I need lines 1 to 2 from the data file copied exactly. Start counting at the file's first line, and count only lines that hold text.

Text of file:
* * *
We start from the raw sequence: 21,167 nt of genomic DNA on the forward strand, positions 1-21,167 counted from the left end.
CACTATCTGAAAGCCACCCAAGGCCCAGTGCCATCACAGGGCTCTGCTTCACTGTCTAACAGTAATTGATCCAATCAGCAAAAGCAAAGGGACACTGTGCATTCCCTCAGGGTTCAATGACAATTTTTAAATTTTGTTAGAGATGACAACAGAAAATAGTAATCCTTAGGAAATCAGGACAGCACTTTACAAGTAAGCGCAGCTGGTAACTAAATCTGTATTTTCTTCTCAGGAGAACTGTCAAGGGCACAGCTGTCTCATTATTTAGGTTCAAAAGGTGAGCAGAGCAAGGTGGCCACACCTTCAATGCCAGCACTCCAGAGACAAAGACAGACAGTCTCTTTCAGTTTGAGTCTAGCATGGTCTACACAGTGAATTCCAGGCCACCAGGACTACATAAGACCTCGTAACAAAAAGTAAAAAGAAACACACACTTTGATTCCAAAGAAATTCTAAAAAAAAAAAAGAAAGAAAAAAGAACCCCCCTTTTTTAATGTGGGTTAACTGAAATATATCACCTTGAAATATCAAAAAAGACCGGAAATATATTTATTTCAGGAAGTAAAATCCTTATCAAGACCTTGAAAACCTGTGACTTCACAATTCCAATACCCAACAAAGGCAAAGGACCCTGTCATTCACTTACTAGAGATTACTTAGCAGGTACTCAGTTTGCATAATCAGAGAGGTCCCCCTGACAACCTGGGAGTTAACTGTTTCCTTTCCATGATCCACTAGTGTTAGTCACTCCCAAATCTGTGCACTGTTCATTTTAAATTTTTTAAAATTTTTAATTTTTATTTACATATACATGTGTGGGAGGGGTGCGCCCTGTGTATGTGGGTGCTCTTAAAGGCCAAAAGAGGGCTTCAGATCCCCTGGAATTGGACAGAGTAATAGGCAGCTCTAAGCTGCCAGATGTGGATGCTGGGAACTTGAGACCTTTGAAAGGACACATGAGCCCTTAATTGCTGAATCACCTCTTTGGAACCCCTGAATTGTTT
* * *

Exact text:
We start from the raw sequence: 21,167 nt of genomic DNA on the forward strand, positions 1-21,167 counted from the left end.
CACTATCTGAAAGCCACCCAAGGCCCAGTGCCATCACAGGGCTCTGCTTCACTGTCTAACAGTAATTGATCCAATCAGCAAAAGCAAAGGGACACTGTGCATTCCCTCAGGGTTCAATGACAATTTTTAAATTTTGTTAGAGATGACAACAGAAAATAGTAATCCTTAGGAAATCAGGACAGCACTTTACAAGTAAGCGCAGCTGGTAACTAAATCTGTATTTTCTTCTCAGGAGAACTGTCAAGGGCACAGCTGTCTCATTATTTAGGTTCAAAAGGTGAGCAGAGCAAGGTGGCCACACCTTCAATGCCAGCACTCCAGAGACAAAGACAGACAGTCTCTTTCAGTTTGAGTCTAGCATGGTCTACACAGTGAATTCCAGGCCACCAGGACTACATAAGACCTCGTAACAAAAAGTAAAAAGAAACACACACTTTGATTCCAAAGAAATTCTAAAAAAAAAAAAGAAAGAAAAAAGAACCCCCCTTTTTTAATGTGGGTTAACTGAAATATATCACCTTGAAATATCAAAAAAGACCGGAAATATATTTATTTCAGGAAGTAAAATCCTTATCAAGACCTTGAAAACCTGTGACTTCACAATTCCAATACCCAACAAAGGCAAAGGACCCTGTCATTCACTTACTAGAGATTACTTAGCAGGTACTCAGTTTGCATAATCAGAGAGGTCCCCCTGACAACCTGGGAGTTAACTGTTTCCTTTCCATGATCCACTAGTGTTAGTCACTCCCAAATCTGTGCACTGTTCATTTTAAATTTTTTAAAATTTTTAATTTTTATTTACATATACATGTGTGGGAGGGGTGCGCCCTGTGTATGTGGGTGCTCTTAAAGGCCAAAAGAGGGCTTCAGATCCCCTGGAATTGGACAGAGTAATAGGCAGCTCTAAGCTGCCAGATGTGGATGCTGGGAACTTGAGACCTTTGAAAGGACACATGAGCCCTTAATTGCTGAATCACCTCTTTGGAACCCCTGAATTGTTT